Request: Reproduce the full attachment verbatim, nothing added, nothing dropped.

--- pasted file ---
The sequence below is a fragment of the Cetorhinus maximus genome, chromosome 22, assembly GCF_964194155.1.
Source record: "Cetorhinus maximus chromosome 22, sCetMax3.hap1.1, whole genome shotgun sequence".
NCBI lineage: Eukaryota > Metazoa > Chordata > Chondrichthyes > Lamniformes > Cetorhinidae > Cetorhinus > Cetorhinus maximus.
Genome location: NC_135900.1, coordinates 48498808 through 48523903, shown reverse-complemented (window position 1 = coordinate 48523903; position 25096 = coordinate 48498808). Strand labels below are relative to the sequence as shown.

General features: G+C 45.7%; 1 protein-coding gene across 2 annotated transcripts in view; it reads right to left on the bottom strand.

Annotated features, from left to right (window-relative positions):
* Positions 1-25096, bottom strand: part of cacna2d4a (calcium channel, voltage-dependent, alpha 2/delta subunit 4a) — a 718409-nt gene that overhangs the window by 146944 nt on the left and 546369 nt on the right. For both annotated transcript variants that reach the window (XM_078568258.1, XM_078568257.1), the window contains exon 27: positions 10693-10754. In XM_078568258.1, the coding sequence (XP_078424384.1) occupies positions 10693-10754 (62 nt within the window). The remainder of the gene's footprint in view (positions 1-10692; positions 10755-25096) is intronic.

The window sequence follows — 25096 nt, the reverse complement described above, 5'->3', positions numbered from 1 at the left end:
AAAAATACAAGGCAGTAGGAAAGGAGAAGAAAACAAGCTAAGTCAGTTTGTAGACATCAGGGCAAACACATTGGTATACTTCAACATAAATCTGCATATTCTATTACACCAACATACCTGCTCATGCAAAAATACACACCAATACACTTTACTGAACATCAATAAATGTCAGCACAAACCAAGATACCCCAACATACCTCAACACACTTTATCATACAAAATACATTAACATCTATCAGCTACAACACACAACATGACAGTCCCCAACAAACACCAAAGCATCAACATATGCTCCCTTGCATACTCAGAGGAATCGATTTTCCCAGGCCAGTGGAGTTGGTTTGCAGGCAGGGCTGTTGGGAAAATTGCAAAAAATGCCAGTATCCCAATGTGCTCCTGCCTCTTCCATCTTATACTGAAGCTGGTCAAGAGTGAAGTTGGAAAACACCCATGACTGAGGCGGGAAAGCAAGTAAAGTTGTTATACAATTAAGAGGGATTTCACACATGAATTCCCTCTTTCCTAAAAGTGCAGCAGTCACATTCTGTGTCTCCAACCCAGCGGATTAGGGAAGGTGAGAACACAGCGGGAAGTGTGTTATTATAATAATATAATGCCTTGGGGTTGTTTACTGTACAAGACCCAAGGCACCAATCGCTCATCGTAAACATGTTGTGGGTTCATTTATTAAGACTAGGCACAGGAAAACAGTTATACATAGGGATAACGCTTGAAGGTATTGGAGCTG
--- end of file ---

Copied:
The sequence below is a fragment of the Cetorhinus maximus genome, chromosome 22, assembly GCF_964194155.1.
Source record: "Cetorhinus maximus chromosome 22, sCetMax3.hap1.1, whole genome shotgun sequence".
NCBI lineage: Eukaryota > Metazoa > Chordata > Chondrichthyes > Lamniformes > Cetorhinidae > Cetorhinus > Cetorhinus maximus.
Genome location: NC_135900.1, coordinates 48498808 through 48523903, shown reverse-complemented (window position 1 = coordinate 48523903; position 25096 = coordinate 48498808). Strand labels below are relative to the sequence as shown.

General features: G+C 45.7%; 1 protein-coding gene across 2 annotated transcripts in view; it reads right to left on the bottom strand.

Annotated features, from left to right (window-relative positions):
* Positions 1-25096, bottom strand: part of cacna2d4a (calcium channel, voltage-dependent, alpha 2/delta subunit 4a) — a 718409-nt gene that overhangs the window by 146944 nt on the left and 546369 nt on the right. For both annotated transcript variants that reach the window (XM_078568258.1, XM_078568257.1), the window contains exon 27: positions 10693-10754. In XM_078568258.1, the coding sequence (XP_078424384.1) occupies positions 10693-10754 (62 nt within the window). The remainder of the gene's footprint in view (positions 1-10692; positions 10755-25096) is intronic.

The window sequence follows — 25096 nt, the reverse complement described above, 5'->3', positions numbered from 1 at the left end:
AAAAATACAAGGCAGTAGGAAAGGAGAAGAAAACAAGCTAAGTCAGTTTGTAGACATCAGGGCAAACACATTGGTATACTTCAACATAAATCTGCATATTCTATTACACCAACATACCTGCTCATGCAAAAATACACACCAATACACTTTACTGAACATCAATAAATGTCAGCACAAACCAAGATACCCCAACATACCTCAACACACTTTATCATACAAAATACATTAACATCTATCAGCTACAACACACAACATGACAGTCCCCAACAAACACCAAAGCATCAACATATGCTCCCTTGCATACTCAGAGGAATCGATTTTCCCAGGCCAGTGGAGTTGGTTTGCAGGCAGGGCTGTTGGGAAAATTGCAAAAAATGCCAGTATCCCAATGTGCTCCTGCCTCTTCCATCTTATACTGAAGCTGGTCAAGAGTGAAGTTGGAAAACACCCATGACTGAGGCGGGAAAGCAAGTAAAGTTGTTATACAATTAAGAGGGATTTCACACATGAATTCCCTCTTTCCTAAAAGTGCAGCAGTCACATTCTGTGTCTCCAACCCAGCGGATTAGGGAAGGTGAGAACACAGCGGGAAGTGTGTTATTATAATAATATAATGCCTTGGGGTTGTTTACTGTACAAGACCCAAGGCACCAATCGCTCATCGTAAACATGTTGTGGGTTCATTTATTAAGACTAGGCACAGGAAAACAGTTATACATAGGGATAACGCTTGAAGGTATTGGAGCTG